By now, I know whether or not my short story “Amaryllis” won a Hugo. But since I’m posting this a week in advance, I really don’t know. I probably won’t be able to update with the news because I’ll be flying to Michigan for a signing. Whichever way it goes — went, rather — I’m incredibly happy about the nomination. It’s one of those external benchmarks that ends up meaning a lot because this is such a crazy business that doesn’t always give us concrete feedback. I think this is one of the reasons we have so many writing and book awards: it’s a way to provide concrete feedback, or to impose some kind of order on the mass of books and writing that appears every year. That may be a discussion for another time.
I’ve been reflecting a lot on my writing and the progress I’ve made in the 22 years since I sent out my first short stories. Because I think “Amaryllis” is the kind of story I tried to write in high school and college and couldn’t. A thoughtful, solid science fiction story like the kind I grew up reading. As a teenager, I didn’t have the experience — the emotional experience, the raw life experience to draw on (John Scalzi touches on this in in his advice to teenage writers). I didn’t have the ability to write about several threads and plotlines at once, which is one of the things that makes for good stories. (I could barely write one at a time then.) I didn’t have the ability to craft, to take the feedback I got on the story from a very trusted reader and use it to shape the story into something more powerful.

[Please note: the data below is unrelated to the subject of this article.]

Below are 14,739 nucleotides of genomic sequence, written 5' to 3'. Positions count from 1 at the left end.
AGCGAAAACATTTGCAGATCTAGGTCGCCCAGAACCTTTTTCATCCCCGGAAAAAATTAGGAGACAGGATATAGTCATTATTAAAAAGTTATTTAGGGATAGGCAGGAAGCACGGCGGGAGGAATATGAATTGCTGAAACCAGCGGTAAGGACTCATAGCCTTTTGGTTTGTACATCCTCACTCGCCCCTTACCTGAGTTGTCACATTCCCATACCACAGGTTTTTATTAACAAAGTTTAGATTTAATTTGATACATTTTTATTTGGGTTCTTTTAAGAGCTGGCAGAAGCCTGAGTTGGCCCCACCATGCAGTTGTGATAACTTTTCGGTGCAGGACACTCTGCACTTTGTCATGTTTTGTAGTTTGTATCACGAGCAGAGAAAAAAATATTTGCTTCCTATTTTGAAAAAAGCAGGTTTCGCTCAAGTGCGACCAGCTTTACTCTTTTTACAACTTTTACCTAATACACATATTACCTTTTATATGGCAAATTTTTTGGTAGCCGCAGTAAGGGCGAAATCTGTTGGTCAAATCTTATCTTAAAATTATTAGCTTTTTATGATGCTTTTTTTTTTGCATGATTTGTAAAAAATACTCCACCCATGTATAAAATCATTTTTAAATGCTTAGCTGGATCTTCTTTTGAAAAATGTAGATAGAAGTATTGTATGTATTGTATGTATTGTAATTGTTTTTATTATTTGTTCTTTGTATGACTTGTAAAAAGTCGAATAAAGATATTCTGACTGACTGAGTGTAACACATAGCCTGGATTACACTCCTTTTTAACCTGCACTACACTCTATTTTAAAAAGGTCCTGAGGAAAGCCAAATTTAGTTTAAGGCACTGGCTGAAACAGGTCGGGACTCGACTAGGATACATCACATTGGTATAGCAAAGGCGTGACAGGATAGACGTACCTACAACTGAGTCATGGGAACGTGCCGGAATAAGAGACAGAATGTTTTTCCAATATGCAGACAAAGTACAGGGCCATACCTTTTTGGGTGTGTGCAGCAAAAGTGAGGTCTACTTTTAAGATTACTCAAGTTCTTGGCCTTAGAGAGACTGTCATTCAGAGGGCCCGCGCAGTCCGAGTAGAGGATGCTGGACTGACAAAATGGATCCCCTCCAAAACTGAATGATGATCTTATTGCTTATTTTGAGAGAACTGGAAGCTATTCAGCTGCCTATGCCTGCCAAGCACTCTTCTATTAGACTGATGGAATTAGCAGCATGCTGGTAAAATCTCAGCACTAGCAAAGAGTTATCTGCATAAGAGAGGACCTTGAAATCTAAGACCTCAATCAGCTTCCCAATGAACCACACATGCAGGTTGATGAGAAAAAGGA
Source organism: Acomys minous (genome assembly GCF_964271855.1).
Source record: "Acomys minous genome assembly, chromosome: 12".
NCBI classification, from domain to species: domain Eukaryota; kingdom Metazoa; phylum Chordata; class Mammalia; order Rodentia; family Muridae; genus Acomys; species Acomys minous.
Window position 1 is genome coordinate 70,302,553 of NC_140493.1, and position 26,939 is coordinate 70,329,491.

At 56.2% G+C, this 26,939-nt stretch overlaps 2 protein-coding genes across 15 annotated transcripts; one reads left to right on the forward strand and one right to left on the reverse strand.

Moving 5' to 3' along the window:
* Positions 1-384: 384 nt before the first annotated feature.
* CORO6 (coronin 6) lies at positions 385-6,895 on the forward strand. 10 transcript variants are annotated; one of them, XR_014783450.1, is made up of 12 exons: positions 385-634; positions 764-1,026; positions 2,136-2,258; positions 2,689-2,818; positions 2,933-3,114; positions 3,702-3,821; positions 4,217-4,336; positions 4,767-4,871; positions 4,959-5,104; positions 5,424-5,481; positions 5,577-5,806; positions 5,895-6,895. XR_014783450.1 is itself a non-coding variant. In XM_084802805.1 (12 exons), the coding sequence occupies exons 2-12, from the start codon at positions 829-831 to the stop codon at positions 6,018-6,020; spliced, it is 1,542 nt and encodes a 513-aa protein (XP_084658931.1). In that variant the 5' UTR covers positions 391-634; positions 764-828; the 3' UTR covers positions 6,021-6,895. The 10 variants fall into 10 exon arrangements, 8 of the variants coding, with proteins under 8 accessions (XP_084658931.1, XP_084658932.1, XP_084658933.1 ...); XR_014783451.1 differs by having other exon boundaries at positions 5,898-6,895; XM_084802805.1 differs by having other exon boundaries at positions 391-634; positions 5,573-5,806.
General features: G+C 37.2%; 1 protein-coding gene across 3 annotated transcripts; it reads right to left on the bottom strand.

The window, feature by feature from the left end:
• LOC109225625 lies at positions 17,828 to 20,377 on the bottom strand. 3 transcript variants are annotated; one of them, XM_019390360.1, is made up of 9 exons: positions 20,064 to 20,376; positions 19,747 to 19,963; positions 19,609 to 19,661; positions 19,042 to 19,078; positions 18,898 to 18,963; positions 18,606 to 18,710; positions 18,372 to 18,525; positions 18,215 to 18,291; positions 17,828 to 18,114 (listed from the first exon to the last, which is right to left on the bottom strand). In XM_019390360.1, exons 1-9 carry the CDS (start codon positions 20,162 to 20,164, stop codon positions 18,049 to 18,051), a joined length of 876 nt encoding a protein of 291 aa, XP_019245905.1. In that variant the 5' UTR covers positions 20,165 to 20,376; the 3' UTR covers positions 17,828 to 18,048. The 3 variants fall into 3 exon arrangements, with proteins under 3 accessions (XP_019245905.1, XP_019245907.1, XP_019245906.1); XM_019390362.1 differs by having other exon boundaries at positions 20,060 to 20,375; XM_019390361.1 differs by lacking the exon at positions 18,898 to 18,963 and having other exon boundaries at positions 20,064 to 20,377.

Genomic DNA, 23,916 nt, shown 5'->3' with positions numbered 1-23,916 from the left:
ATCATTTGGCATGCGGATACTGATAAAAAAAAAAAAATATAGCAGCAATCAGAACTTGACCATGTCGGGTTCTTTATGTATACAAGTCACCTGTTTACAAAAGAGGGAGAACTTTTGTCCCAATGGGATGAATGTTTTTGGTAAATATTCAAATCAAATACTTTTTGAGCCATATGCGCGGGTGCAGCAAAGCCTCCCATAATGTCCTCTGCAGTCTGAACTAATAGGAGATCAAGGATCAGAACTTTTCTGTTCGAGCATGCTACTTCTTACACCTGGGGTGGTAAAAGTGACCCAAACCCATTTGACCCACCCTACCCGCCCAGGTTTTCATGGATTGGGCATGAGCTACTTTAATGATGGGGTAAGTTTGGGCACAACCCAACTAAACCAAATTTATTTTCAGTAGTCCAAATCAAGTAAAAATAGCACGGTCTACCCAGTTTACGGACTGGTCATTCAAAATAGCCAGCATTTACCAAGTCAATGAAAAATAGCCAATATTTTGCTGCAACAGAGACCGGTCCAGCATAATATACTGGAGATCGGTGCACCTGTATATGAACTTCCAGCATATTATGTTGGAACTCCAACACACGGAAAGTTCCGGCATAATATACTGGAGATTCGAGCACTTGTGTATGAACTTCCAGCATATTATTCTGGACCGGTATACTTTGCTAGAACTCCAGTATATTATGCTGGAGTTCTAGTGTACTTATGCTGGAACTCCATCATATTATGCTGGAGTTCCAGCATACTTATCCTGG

It’s been a startling revelation, that I actually seem to have learned something, or internalized something. I mean, of course I have, I should hope one wouldn’t work at an art or craft for twenty years and not learn something. But I felt a strange time dilation, considering that I have written something, without really realizing it, that my teenage self aspired to write.
Whichever way the award goes — or went — I got a great dress for the ceremony, which is/was co-hosted by our own Ken Scholes, and plan(ned) on making an event of it. If I get internet access I’ll try to pop in and say how it went.